I say again that the Catholic Church uses the term “disordered” without prejudice. She knows very well that every one of us is disordered in various ways, not least those of us who use the term. I grant that those who wish to regard everything about themselves as good may be offended. Nonetheless, to take offense is very foolish, for the term just as easily applies to everyone else, though in a nearly infinite variety of ways. Once again, we must use other sources of information to determine what ought to be the case—usually either a careful assessment of the purposes connected with the various features of human nature, or an appropriation of our Creator’s disclosures of these purposes through Divine Revelation. Based on these insights, we recognize tendencies that work against the order proper to our nature as disordered.

While it is fashionable to deny it today, the most fundamental purposes of our male and female anatomy are extraordinarily clear. It is obvious what our sexual organs are for, how they are to be coupled, and what they are to bring forth when used in an ordered way. Through widespread contraception, modern culture has artificially separated reproduction from sexual activity, and so has generally lost the ordered connection between the two. Once we recognize this order, we see how it leads to human blossoming and fruitfulness in love, marriage, family and the formation of children to recognize their true ends. Here we have a series of fundamental biological facts which serve, in an ordered way, the highest purposes of the whole person, both individually and socially. We must recognize that the desire to use human sexuality to weaken, obscure or eliminate these purposes is disordered, in whatever form that desire takes.

But it is only when we yield to such desires, by entertaining them lustfully in our minds, by promoting them and arguing for their rightness, or by engaging in the actions they suggest, that we become guilty of a moral failure—that we sin. And the solution to sin, once again, is the cultivation of the moral habits necessary to avoid it. Christians know this always entails a growing openness to grace. But whether we are consciously working on a supernatural level or not, the need to restore order is clear, and the importance of new habits remains the same.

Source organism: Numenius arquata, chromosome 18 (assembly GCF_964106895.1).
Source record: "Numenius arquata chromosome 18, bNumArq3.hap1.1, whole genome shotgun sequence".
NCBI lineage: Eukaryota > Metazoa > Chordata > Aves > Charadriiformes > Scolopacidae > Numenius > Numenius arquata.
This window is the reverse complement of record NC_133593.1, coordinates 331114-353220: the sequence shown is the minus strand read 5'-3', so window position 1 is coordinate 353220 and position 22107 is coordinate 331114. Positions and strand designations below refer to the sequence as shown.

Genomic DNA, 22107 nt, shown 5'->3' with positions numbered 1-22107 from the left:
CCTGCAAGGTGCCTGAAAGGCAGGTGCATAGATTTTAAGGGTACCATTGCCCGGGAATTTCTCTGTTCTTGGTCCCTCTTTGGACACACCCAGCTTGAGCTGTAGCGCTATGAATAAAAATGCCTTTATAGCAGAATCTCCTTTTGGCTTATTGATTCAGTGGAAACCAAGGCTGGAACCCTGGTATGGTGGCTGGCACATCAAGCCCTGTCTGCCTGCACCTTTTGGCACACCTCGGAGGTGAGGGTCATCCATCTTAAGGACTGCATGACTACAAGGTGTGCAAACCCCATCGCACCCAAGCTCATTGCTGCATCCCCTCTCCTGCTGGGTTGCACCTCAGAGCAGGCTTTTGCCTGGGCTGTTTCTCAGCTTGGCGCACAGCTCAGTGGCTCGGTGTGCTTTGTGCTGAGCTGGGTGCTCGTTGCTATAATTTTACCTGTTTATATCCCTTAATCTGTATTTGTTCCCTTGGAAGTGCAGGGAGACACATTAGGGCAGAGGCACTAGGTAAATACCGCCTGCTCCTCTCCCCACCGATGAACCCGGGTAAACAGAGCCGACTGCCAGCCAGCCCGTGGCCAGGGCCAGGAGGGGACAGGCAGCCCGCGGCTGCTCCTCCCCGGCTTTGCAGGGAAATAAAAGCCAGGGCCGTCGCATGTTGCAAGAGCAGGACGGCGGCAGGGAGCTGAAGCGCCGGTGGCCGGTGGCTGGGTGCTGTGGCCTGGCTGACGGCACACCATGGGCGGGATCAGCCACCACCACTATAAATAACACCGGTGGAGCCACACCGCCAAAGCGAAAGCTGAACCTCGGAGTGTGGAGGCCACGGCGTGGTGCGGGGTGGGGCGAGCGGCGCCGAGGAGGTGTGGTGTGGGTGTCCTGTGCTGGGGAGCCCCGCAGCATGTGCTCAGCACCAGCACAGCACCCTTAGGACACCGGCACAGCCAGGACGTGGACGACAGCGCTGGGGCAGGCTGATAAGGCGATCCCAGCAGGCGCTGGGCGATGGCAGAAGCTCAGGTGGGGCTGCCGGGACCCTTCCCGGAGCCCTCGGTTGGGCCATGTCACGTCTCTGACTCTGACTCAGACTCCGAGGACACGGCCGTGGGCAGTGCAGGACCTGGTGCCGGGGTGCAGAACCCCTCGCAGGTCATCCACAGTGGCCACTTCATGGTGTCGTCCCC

We must understand, then, the vital distinction between personal disorder, in which we all share without the least hint of inferiority or condemnation, and personal sin, for which we all bear our own share of guilt in different ways. Our nature’s thirst for ordered fulfillment demands that we struggle against whatever renders us guilty. This struggle produces a growing ability to direct all of our faculties toward our true ends. It results in what we call personal growth because it gradually maximizes our ordered wholeness. Sometimes the formation of new habits will lead to the complete elimination of the disorder in question; at other times, it will lead to greater self-mastery despite the continuing affliction of a particular disorder.

To use an important word once again, this struggle increases our personal integrity. This can be profitably considered on both the natural and the supernatural levels. But Christians know this growth in integrity is a cooperation with God’s supremely ordered desire for eternal union with each of us. It is how we realize our personal destiny of perfect love.

Previous in series: Gender ideology and our fatal empire of desire
Next in series: Gender Ideology 3: The values of personal relationships

Jeffrey Mirus holds a Ph.D. in intellectual history from Princeton University. A co-founder of Christendom College, he also pioneered Catholic Internet services. He is the founder of Trinity Communications and See full bio.